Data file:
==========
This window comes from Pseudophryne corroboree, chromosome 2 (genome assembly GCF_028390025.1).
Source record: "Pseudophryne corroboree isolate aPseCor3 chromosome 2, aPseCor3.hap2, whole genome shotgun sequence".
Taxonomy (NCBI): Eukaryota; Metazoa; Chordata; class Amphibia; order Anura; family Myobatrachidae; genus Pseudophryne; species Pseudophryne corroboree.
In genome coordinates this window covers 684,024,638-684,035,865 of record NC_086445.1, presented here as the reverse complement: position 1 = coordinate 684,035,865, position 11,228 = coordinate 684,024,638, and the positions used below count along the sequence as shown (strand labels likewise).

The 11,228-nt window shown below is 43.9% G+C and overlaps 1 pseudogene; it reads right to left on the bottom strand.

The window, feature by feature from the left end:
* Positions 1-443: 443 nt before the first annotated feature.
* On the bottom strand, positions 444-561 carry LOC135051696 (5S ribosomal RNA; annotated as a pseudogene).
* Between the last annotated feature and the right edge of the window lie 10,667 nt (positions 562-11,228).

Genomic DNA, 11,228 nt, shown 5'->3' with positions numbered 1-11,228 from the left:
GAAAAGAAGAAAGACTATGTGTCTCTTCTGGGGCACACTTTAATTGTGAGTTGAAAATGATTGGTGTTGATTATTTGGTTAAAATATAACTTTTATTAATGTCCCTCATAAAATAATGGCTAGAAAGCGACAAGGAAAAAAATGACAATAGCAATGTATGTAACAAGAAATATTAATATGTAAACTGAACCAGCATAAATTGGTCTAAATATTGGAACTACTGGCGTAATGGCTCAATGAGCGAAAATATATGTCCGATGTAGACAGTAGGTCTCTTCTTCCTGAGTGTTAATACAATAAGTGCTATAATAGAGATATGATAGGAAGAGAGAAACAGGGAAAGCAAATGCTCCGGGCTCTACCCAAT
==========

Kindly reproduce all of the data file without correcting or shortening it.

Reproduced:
This window comes from Pseudophryne corroboree, chromosome 2 (genome assembly GCF_028390025.1).
Source record: "Pseudophryne corroboree isolate aPseCor3 chromosome 2, aPseCor3.hap2, whole genome shotgun sequence".
Taxonomy (NCBI): Eukaryota; Metazoa; Chordata; class Amphibia; order Anura; family Myobatrachidae; genus Pseudophryne; species Pseudophryne corroboree.
In genome coordinates this window covers 684,024,638-684,035,865 of record NC_086445.1, presented here as the reverse complement: position 1 = coordinate 684,035,865, position 11,228 = coordinate 684,024,638, and the positions used below count along the sequence as shown (strand labels likewise).

The 11,228-nt window shown below is 43.9% G+C and overlaps 1 pseudogene; it reads right to left on the bottom strand.

The window, feature by feature from the left end:
* Positions 1-443: 443 nt before the first annotated feature.
* On the bottom strand, positions 444-561 carry LOC135051696 (5S ribosomal RNA; annotated as a pseudogene).
* Between the last annotated feature and the right edge of the window lie 10,667 nt (positions 562-11,228).

Genomic DNA, 11,228 nt, shown 5'->3' with positions numbered 1-11,228 from the left:
GAAAAGAAGAAAGACTATGTGTCTCTTCTGGGGCACACTTTAATTGTGAGTTGAAAATGATTGGTGTTGATTATTTGGTTAAAATATAACTTTTATTAATGTCCCTCATAAAATAATGGCTAGAAAGCGACAAGGAAAAAAATGACAATAGCAATGTATGTAACAAGAAATATTAATATGTAAACTGAACCAGCATAAATTGGTCTAAATATTGGAACTACTGGCGTAATGGCTCAATGAGCGAAAATATATGTCCGATGTAGACAGTAGGTCTCTTCTTCCTGAGTGTTAATACAATAAGTGCTATAATAGAGATATGATAGGAAGAGAGAAACAGGGAAAGCAAATGCTCCGGGCTCTACCCAAT